The different types of first home buyers

“Hello and welcome back to weekly buying tips, I’m Dean Berman from Berman Buys.

Today we’re going to talk about the different types of first home buyers.

In my opinion there are 5 types of first home buyers.

The first being the one who needs a property asap i.e. the timeline first home buyer.

These are often determined by a changing employment situation and borrowing capacity, ending rental leases, changing moving arrangements or an incentive such as a government grant.

The second being the investor. The one who wants to make the most prudent choice with their first property.

These buyers usually rent where they want to live and invest in locations they can afford in and also believe will provide solid long-term growth and limited rental vacancy.

The third buyer is the owner occupier.

Usually needing to upsize or downsize due to changing family numbers either growing or shrinking. Often times the amenity, lifestyle, work proximity and schooling will have a much more significant impact on decisions, resulting in a more emotional process.

The fourth buyer is the overseas Australian citizen or PR, who wants a base in Australia in the future whilst also providing a rental benefit until such time.

They are a mixture of investor and owner occupier.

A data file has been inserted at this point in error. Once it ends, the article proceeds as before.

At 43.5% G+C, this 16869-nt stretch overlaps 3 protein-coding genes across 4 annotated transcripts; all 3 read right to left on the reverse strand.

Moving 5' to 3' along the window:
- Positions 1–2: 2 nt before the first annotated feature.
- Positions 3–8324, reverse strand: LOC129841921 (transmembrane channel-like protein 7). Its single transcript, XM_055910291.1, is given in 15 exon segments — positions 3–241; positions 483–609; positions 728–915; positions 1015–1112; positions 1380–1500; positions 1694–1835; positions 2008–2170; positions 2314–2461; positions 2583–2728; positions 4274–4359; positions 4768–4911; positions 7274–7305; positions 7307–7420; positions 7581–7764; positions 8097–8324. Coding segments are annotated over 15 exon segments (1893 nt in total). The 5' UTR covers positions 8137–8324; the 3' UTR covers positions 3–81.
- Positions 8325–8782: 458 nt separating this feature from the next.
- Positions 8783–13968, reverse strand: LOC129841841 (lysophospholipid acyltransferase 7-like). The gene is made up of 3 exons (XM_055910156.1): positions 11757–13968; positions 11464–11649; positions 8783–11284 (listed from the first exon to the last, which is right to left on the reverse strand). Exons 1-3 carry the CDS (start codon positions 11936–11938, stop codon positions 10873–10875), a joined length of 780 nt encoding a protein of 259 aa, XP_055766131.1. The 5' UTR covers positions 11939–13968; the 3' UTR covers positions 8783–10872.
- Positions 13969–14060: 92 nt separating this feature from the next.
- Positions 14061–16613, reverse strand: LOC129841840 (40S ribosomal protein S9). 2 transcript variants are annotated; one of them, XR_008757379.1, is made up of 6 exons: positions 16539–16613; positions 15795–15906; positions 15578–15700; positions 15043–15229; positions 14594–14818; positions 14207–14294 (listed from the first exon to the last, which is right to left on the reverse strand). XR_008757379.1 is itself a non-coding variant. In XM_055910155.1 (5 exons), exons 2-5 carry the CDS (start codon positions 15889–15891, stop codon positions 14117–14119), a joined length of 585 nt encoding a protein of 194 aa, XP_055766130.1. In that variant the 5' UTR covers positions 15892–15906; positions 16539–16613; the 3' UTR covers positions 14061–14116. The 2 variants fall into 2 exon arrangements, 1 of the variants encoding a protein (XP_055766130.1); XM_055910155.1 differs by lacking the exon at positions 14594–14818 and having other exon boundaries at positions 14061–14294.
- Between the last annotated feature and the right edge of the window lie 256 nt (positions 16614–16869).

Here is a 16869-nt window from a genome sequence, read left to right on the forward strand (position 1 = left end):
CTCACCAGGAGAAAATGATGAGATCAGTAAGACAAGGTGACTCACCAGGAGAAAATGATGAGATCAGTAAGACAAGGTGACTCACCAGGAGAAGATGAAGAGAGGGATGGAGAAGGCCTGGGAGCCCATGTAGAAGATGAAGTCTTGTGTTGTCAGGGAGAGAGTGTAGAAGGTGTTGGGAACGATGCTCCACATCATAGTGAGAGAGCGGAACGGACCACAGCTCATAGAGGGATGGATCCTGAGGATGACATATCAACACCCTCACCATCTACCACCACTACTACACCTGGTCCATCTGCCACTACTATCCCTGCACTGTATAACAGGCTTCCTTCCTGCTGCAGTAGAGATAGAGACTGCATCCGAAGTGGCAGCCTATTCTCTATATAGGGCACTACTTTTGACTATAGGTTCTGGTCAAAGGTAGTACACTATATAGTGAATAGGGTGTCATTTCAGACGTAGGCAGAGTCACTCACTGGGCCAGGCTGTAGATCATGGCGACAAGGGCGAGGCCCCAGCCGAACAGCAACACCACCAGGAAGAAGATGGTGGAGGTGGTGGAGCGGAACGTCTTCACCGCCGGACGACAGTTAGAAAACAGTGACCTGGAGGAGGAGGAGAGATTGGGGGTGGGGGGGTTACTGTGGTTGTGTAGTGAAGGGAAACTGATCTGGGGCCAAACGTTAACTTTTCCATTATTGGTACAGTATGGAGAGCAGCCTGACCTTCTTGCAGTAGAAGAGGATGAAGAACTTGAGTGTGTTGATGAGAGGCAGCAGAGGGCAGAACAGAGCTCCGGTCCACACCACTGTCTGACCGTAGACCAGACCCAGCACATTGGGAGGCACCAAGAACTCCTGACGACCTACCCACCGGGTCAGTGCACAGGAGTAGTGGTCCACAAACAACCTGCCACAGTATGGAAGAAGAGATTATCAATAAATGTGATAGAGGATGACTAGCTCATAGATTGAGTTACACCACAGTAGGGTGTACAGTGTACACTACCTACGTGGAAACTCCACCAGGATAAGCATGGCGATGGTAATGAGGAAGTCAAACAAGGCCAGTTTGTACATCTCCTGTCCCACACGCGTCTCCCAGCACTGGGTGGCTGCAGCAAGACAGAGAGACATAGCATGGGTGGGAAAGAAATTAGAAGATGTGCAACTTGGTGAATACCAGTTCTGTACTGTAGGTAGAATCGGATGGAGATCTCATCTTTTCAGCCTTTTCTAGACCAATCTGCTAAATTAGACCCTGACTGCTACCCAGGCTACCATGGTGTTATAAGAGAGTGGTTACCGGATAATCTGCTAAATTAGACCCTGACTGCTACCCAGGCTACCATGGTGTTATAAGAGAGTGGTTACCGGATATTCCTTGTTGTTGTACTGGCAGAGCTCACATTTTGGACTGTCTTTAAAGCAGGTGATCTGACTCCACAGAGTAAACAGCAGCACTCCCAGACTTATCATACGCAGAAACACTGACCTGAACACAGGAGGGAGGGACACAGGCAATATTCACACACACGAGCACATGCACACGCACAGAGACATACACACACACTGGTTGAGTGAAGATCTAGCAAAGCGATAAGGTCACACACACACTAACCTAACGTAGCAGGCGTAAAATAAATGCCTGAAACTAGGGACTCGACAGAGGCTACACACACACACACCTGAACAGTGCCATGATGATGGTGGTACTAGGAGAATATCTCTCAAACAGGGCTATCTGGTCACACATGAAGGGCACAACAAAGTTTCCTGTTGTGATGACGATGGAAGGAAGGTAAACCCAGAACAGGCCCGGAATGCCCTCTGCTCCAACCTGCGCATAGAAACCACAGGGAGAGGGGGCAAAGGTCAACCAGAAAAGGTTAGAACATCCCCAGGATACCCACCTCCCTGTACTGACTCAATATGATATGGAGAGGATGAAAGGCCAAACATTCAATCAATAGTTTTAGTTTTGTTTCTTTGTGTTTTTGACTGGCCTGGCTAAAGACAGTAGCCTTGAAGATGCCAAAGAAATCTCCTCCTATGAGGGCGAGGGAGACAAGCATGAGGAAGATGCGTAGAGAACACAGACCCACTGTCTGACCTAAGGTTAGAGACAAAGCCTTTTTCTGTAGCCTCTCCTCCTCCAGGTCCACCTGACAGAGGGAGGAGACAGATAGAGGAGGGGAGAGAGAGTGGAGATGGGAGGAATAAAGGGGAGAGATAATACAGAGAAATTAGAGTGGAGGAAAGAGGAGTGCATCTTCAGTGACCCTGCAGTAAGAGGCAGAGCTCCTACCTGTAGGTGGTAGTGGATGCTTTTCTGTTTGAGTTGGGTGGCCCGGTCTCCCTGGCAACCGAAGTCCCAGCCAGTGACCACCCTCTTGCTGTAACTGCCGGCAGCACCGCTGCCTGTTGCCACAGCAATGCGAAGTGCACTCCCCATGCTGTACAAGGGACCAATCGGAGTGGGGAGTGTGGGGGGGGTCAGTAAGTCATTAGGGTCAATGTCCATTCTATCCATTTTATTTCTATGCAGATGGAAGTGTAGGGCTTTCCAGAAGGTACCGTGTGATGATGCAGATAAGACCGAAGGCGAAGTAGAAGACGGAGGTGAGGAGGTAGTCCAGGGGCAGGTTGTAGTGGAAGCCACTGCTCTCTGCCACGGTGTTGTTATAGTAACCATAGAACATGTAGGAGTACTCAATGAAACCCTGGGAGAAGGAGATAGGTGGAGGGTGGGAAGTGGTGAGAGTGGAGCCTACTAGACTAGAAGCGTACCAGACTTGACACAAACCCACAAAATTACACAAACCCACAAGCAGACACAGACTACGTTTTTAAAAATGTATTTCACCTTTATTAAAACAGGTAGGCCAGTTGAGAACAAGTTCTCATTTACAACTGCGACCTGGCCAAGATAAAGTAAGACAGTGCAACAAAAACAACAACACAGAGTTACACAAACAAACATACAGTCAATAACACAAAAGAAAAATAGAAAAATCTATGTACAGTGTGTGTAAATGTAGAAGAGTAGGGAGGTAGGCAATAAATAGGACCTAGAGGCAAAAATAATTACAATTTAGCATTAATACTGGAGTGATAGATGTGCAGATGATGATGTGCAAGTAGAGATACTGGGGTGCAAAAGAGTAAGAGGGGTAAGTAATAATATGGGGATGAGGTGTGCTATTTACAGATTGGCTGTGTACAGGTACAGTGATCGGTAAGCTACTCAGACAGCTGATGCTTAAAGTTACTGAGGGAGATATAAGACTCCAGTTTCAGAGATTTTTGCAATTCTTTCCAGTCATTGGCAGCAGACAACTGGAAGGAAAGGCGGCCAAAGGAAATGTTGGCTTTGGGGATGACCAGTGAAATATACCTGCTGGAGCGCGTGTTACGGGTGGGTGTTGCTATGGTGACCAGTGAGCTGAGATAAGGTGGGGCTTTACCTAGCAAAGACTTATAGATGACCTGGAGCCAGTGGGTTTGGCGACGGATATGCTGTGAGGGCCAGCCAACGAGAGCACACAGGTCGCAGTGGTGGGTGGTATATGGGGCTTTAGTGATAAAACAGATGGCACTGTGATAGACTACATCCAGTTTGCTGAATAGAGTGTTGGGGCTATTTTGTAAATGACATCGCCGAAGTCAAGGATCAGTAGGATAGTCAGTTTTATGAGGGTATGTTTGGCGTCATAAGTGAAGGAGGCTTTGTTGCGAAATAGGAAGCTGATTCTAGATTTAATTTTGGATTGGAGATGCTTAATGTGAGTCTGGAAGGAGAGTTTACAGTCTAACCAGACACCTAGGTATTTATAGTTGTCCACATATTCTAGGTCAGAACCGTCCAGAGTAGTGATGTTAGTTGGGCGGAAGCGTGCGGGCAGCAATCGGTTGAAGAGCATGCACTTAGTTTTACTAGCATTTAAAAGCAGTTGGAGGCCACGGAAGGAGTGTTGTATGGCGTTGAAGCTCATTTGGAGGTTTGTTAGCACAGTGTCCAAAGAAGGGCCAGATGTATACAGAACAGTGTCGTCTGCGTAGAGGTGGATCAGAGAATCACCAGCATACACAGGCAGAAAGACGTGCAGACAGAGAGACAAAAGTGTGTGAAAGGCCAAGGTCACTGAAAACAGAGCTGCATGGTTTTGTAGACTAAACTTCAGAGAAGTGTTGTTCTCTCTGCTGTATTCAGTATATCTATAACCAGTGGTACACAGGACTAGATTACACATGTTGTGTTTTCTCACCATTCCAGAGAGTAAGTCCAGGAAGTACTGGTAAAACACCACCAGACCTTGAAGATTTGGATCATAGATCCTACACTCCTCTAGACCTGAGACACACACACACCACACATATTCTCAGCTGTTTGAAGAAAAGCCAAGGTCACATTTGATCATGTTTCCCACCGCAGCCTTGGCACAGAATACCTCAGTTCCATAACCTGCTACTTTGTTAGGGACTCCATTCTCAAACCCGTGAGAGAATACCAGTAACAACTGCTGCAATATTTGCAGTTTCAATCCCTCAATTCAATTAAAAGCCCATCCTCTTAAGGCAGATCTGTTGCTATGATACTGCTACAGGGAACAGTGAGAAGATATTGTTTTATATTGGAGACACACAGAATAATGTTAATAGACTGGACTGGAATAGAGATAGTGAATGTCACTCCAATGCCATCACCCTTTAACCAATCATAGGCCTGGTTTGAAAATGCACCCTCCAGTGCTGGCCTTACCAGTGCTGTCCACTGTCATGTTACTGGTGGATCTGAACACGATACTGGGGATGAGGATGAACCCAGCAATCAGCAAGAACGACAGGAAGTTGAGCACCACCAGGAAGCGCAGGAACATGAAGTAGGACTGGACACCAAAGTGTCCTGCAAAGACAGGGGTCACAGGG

The fifth type of first home buyer is the buyer who has never considered purchasing but may have just inherited a sum of money or had a sudden change of fortune to enable ownership.

These buyers will probably look to occupy their very own space for the first time, but some choose to let the money work for them in an investment capacity.

Sometimes first home buyers fuse multiple sections together such as purchasing with the desire to buy a property in a timely manner, whilst keeping an eye on future potential because of changing circumstances.

So we understand the 5 different types of first home buyers.

If I could give three pieces of advice for first home buyers.

These would be.

1) If you plan on living in the property for a long time, sometimes it may make more sense to buy something you love and will enhance your life, rather than just buy it because it makes financial sense. i.e. the happiness versus money debate.

2) A property can be changed internally, in an almost infinite amount of ways. The location cannot be changed.

3) If you are deciding to buy an investment now as your first home or save to buy your first residence, consider what you can get for both now and into the future and whether it will place yourself in a better position. i.e. trying to build up a greater deposit through investing or waiting 5 or 10 years to hopefully afford the dream property.”

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